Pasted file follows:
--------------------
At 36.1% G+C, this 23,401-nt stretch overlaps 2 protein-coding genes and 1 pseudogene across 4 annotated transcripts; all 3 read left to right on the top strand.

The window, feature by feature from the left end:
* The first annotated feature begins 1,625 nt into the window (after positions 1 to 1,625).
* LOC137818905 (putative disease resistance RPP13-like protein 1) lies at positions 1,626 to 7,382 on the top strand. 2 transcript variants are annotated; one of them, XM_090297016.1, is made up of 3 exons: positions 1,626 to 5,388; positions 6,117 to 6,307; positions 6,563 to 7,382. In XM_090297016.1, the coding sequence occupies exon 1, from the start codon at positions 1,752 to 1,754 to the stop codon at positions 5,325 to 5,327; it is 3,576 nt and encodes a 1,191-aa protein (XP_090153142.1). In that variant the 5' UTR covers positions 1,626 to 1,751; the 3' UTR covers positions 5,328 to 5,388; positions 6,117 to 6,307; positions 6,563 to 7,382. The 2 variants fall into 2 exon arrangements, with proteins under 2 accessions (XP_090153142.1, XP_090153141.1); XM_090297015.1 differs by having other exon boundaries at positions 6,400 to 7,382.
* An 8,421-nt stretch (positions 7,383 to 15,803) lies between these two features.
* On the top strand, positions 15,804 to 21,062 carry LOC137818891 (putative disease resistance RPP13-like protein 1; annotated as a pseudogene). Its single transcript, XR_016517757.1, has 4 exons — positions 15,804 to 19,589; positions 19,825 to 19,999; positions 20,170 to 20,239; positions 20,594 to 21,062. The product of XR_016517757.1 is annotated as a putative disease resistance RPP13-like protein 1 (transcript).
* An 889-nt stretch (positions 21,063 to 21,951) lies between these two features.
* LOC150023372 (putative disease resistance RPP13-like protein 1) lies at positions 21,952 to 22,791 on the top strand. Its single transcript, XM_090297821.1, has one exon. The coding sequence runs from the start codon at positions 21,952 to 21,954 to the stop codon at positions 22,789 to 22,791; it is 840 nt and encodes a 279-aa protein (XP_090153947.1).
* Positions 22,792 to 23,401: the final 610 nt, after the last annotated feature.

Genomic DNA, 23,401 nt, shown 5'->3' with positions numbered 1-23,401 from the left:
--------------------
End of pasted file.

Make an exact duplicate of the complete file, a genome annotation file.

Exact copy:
At 36.1% G+C, this 23,401-nt stretch overlaps 2 protein-coding genes and 1 pseudogene across 4 annotated transcripts; all 3 read left to right on the top strand.

The window, feature by feature from the left end:
* The first annotated feature begins 1,625 nt into the window (after positions 1 to 1,625).
* LOC137818905 (putative disease resistance RPP13-like protein 1) lies at positions 1,626 to 7,382 on the top strand. 2 transcript variants are annotated; one of them, XM_090297016.1, is made up of 3 exons: positions 1,626 to 5,388; positions 6,117 to 6,307; positions 6,563 to 7,382. In XM_090297016.1, the coding sequence occupies exon 1, from the start codon at positions 1,752 to 1,754 to the stop codon at positions 5,325 to 5,327; it is 3,576 nt and encodes a 1,191-aa protein (XP_090153142.1). In that variant the 5' UTR covers positions 1,626 to 1,751; the 3' UTR covers positions 5,328 to 5,388; positions 6,117 to 6,307; positions 6,563 to 7,382. The 2 variants fall into 2 exon arrangements, with proteins under 2 accessions (XP_090153142.1, XP_090153141.1); XM_090297015.1 differs by having other exon boundaries at positions 6,400 to 7,382.
* An 8,421-nt stretch (positions 7,383 to 15,803) lies between these two features.
* On the top strand, positions 15,804 to 21,062 carry LOC137818891 (putative disease resistance RPP13-like protein 1; annotated as a pseudogene). Its single transcript, XR_016517757.1, has 4 exons — positions 15,804 to 19,589; positions 19,825 to 19,999; positions 20,170 to 20,239; positions 20,594 to 21,062. The product of XR_016517757.1 is annotated as a putative disease resistance RPP13-like protein 1 (transcript).
* An 889-nt stretch (positions 21,063 to 21,951) lies between these two features.
* LOC150023372 (putative disease resistance RPP13-like protein 1) lies at positions 21,952 to 22,791 on the top strand. Its single transcript, XM_090297821.1, has one exon. The coding sequence runs from the start codon at positions 21,952 to 21,954 to the stop codon at positions 22,789 to 22,791; it is 840 nt and encodes a 279-aa protein (XP_090153947.1).
* Positions 22,792 to 23,401: the final 610 nt, after the last annotated feature.

Genomic DNA, 23,401 nt, shown 5'->3' with positions numbered 1-23,401 from the left: